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Powell says U.S. to pull out of treaty making court
WASHINGTON -- The United States will tell the United Nations this week it is renouncing formal involvement in a treaty creating the first permanent war crimes tribunal, Secretary of State Colin Powell said Sunday.
Powell said the Bush administration will notify U.N. Secretary-General Kofi Annan that the United States has no intention of ratifying the treaty and now considers itself "no longer bound in any way to its purpose and objective," Powell said on ABC's "This Week."
The International Criminal Court gained the necessary international backing to come into being when 10 nations joined 56 others last month in announcing their ratification of the treaty negotiated in Rome in 1998. President Clinton signed the treaty, but never submitted it to the Senate for ratification. The Bush administration has made its opposition clear.
A senior administration official, speaking on condition of anonymity, said Saturday that that opposition was expected to be formalized Monday in a speech by Under Secretary of State Marc Grossman and at news briefing by Pierre-Richard Prosper, the State Department's ambassador for war crimes issues.
The United States fears the impact on American citizens, arguing that safeguards against frivolous or politically motivated prosecutions of U.S. soldiers and officials are not sufficient.
Sen. Russ Feingold, D-Wis., a member of the Senate Foreign Relations Committee, said he was dismayed by the withdrawal from the treaty. "Beyond the extremely problematic matter of casting doubt on the U.S. commitment to international justice and accountability," Feingold said, "these steps actually call into question our country's credibility in all multilateral endeavors."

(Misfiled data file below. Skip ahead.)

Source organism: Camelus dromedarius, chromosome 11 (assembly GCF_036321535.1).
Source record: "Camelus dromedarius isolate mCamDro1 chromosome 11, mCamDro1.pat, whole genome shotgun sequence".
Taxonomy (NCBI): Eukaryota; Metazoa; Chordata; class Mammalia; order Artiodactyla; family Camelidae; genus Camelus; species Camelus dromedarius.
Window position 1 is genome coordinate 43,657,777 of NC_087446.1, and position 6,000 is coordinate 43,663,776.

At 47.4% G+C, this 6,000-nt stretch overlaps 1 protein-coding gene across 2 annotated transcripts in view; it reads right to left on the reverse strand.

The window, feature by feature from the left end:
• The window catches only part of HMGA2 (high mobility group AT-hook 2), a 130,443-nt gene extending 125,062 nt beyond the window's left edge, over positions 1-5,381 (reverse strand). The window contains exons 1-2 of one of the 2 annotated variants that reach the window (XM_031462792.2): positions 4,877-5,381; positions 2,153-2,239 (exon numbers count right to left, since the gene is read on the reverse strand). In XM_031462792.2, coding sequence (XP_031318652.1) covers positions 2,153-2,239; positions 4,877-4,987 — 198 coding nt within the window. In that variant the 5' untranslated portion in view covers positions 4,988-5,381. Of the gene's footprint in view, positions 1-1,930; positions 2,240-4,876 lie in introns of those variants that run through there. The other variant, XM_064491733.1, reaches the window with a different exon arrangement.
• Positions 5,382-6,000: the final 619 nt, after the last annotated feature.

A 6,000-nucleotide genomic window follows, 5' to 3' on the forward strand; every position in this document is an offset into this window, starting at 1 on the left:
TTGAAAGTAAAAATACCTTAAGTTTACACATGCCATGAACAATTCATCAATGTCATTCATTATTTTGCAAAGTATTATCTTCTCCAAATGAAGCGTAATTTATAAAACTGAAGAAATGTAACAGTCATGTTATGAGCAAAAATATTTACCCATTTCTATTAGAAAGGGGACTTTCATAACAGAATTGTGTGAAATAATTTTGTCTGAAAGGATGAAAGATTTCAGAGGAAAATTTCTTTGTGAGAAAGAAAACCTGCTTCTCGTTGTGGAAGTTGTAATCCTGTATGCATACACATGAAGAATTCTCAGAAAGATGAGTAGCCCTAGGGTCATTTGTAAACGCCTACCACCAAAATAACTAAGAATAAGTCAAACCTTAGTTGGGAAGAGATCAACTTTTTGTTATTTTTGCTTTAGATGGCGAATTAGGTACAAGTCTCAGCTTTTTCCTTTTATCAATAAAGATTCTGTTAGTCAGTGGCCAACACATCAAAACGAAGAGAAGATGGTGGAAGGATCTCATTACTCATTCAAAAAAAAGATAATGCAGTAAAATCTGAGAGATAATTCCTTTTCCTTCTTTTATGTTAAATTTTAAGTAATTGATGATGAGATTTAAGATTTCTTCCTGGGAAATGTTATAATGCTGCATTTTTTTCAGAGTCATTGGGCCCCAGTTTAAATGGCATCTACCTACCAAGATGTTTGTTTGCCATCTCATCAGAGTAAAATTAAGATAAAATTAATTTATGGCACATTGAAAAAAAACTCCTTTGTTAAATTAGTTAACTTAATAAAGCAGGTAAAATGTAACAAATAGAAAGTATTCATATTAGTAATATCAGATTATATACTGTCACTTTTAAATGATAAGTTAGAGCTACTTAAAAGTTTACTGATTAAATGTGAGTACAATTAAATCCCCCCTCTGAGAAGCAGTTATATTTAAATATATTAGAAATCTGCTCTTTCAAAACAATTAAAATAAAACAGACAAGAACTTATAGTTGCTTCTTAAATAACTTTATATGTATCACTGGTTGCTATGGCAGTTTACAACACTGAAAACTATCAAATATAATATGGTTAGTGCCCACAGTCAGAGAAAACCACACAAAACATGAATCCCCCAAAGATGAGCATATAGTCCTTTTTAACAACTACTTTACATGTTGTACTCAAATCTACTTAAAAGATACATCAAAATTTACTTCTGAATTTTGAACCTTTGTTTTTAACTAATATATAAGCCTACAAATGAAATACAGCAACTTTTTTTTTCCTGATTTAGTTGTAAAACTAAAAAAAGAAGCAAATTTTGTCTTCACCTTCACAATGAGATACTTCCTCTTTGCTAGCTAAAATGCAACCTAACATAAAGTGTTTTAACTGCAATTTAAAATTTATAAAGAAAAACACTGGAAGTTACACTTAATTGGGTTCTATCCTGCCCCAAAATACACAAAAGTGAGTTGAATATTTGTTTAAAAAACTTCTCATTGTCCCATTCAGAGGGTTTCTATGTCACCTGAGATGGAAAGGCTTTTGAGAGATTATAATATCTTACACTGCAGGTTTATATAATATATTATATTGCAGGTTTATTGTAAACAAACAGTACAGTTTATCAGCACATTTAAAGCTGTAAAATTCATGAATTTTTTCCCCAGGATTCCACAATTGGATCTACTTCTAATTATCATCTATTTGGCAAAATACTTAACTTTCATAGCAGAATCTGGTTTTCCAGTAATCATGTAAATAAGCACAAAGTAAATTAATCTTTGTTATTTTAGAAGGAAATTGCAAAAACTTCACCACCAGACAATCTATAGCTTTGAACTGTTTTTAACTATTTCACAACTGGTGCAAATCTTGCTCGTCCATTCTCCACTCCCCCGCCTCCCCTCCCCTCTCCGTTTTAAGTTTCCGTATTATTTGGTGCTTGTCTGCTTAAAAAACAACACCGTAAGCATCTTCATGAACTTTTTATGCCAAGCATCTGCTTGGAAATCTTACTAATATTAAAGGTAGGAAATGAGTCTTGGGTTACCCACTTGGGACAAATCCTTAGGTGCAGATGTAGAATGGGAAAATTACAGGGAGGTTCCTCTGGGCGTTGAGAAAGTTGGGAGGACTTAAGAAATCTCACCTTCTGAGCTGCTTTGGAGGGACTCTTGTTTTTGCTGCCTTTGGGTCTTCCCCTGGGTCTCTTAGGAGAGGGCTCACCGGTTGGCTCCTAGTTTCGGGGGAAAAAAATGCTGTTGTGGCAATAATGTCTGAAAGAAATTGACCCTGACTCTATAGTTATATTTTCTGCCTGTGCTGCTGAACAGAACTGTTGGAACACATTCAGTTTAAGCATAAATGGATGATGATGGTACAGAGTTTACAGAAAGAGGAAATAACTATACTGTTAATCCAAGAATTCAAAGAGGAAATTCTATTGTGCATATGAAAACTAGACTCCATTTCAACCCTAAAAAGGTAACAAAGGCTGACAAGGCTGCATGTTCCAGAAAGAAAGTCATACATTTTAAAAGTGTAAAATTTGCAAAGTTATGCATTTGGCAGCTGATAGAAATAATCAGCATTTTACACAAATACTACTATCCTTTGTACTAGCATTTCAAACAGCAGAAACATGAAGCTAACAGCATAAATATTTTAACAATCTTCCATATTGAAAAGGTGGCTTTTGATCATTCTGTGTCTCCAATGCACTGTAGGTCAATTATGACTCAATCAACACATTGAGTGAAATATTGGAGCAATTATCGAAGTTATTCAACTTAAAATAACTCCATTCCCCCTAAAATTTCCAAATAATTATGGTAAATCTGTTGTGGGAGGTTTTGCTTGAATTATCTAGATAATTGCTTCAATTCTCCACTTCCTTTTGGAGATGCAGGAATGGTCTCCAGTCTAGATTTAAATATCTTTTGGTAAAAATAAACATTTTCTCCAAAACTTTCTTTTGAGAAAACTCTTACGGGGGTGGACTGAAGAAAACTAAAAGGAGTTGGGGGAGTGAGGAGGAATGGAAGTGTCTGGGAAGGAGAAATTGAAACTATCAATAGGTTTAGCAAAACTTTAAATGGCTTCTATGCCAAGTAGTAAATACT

The Washington Working Group on the ICC, a coalition of organizations that support the tribunal, issued a statement Sunday saying, "This rash action signals to the world that America is turning its back on decades of U.S. leadership in prosecuting war criminals since the Nuremberg trials."
The court, to be formed this summer without U.S. participation, will fill a gap in the international justice system first recognized by the U.N. General Assembly in 1948 after the Nuremberg and Tokyo trials for World War II's German and Japanese war criminals.
Tribunals have been created for special situations -- like the 1994 Rwanda genocide and war crimes in former Yugoslavia -- but no mechanism existed to hold individuals responsible for serious crimes such as genocide.